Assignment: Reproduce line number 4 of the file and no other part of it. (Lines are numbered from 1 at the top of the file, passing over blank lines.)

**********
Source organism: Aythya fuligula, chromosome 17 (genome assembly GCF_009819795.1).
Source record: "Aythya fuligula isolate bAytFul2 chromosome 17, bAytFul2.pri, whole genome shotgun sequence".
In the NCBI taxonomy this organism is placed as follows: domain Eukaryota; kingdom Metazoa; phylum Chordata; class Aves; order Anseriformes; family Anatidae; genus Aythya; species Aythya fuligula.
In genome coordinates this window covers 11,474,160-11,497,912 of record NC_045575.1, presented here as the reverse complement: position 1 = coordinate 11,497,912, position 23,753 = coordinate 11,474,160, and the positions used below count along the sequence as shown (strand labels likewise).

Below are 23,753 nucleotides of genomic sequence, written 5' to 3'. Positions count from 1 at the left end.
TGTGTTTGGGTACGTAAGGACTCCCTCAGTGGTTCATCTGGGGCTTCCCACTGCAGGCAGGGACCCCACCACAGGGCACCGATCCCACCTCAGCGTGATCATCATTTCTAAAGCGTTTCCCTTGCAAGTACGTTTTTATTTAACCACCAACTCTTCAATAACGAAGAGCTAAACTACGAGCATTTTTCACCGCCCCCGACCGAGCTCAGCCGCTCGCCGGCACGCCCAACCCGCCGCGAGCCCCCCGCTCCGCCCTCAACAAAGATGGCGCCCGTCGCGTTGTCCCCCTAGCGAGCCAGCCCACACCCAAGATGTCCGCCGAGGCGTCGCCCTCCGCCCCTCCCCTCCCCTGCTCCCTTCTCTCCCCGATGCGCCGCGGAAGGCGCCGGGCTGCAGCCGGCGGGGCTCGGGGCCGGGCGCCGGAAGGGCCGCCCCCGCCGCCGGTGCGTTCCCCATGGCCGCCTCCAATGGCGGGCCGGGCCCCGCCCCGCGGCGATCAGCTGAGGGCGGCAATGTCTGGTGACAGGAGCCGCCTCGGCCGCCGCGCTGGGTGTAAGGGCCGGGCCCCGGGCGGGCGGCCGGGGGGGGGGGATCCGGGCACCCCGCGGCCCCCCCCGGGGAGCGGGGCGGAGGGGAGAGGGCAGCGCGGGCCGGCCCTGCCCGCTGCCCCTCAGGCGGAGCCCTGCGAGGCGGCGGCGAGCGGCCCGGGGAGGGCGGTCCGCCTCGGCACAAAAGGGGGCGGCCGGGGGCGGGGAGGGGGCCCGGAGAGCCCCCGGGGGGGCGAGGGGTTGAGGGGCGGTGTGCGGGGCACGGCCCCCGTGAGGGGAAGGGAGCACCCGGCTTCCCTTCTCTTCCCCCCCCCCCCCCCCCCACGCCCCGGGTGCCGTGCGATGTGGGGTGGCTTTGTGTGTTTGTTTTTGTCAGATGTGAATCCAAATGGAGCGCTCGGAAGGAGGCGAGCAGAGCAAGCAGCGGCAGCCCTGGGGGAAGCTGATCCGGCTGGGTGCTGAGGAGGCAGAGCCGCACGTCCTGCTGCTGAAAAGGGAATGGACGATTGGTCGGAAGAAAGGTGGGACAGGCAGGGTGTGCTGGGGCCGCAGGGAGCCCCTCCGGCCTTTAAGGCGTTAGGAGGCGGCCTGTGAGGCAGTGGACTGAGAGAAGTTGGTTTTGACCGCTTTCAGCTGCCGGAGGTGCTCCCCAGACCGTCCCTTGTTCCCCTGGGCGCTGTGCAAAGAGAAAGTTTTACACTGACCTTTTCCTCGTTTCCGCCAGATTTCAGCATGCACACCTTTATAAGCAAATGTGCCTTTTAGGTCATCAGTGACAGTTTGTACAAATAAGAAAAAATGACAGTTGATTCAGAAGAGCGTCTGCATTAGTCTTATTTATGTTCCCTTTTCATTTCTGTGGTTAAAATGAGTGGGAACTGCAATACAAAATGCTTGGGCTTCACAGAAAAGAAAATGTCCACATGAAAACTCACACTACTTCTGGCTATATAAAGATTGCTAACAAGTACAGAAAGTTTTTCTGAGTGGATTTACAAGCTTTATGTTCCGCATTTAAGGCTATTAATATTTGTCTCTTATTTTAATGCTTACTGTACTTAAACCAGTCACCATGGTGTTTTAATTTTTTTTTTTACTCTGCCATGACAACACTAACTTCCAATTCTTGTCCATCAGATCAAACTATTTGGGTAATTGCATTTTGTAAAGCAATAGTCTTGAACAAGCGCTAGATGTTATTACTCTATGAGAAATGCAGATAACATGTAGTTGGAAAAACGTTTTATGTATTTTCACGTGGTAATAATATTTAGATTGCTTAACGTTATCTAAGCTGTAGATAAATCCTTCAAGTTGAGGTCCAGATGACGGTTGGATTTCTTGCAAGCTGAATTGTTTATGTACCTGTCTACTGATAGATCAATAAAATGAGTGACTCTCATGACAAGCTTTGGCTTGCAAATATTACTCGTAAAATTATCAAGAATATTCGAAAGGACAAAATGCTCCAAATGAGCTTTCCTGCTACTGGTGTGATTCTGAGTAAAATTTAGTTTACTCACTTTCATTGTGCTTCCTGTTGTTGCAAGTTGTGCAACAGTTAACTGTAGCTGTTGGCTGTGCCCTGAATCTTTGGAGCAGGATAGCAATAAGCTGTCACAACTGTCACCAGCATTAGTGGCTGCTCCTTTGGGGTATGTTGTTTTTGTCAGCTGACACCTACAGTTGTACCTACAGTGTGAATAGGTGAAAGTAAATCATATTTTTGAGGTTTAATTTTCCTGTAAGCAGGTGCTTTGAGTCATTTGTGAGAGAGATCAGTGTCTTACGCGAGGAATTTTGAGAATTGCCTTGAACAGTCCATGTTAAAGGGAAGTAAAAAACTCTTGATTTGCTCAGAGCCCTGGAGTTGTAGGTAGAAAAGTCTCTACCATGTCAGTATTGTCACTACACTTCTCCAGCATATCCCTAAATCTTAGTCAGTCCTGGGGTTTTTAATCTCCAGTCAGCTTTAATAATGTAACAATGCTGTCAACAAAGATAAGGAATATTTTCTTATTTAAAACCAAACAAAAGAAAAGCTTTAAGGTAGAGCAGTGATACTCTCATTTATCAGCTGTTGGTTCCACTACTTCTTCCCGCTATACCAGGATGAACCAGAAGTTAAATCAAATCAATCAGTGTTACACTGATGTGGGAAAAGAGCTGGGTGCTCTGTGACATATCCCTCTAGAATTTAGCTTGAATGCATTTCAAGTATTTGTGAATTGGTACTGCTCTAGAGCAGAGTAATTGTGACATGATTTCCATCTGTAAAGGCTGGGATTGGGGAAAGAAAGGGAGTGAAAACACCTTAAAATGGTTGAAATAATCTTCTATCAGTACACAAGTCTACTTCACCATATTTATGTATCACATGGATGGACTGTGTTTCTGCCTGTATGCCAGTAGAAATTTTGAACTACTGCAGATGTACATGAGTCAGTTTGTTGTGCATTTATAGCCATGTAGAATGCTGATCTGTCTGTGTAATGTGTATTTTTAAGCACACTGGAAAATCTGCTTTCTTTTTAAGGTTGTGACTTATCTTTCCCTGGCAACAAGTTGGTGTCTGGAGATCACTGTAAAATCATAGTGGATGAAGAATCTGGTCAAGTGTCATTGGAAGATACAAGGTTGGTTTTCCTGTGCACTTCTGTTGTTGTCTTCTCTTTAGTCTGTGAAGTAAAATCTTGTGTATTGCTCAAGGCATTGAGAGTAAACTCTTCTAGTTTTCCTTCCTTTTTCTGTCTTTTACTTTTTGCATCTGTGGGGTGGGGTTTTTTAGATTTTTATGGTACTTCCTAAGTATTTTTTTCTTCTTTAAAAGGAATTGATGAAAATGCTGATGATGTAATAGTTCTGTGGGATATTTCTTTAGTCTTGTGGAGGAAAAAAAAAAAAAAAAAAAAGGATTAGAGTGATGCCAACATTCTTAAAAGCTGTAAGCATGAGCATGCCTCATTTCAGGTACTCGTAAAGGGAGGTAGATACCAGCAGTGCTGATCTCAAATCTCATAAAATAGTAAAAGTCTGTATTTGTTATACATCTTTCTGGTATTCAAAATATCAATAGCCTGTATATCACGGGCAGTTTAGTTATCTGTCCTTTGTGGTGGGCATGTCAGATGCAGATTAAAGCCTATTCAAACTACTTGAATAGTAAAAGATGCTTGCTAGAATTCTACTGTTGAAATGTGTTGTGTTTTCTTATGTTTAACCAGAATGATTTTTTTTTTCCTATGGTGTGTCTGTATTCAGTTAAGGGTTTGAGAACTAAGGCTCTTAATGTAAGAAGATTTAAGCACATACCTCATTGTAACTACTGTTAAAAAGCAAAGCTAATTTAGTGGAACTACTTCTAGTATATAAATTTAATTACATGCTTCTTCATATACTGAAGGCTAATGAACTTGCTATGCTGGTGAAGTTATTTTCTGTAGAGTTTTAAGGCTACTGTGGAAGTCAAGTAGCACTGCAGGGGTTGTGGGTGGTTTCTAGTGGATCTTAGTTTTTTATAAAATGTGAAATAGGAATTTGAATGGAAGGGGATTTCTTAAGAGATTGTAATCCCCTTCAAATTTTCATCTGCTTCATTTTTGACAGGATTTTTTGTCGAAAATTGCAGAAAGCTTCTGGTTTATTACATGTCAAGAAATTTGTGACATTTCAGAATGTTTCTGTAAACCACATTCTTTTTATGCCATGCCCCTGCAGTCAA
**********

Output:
In genome coordinates this window covers 11,474,160-11,497,912 of record NC_045575.1, presented here as the reverse complement: position 1 = coordinate 11,497,912, position 23,753 = coordinate 11,474,160, and the positions used below count along the sequence as shown (strand labels likewise).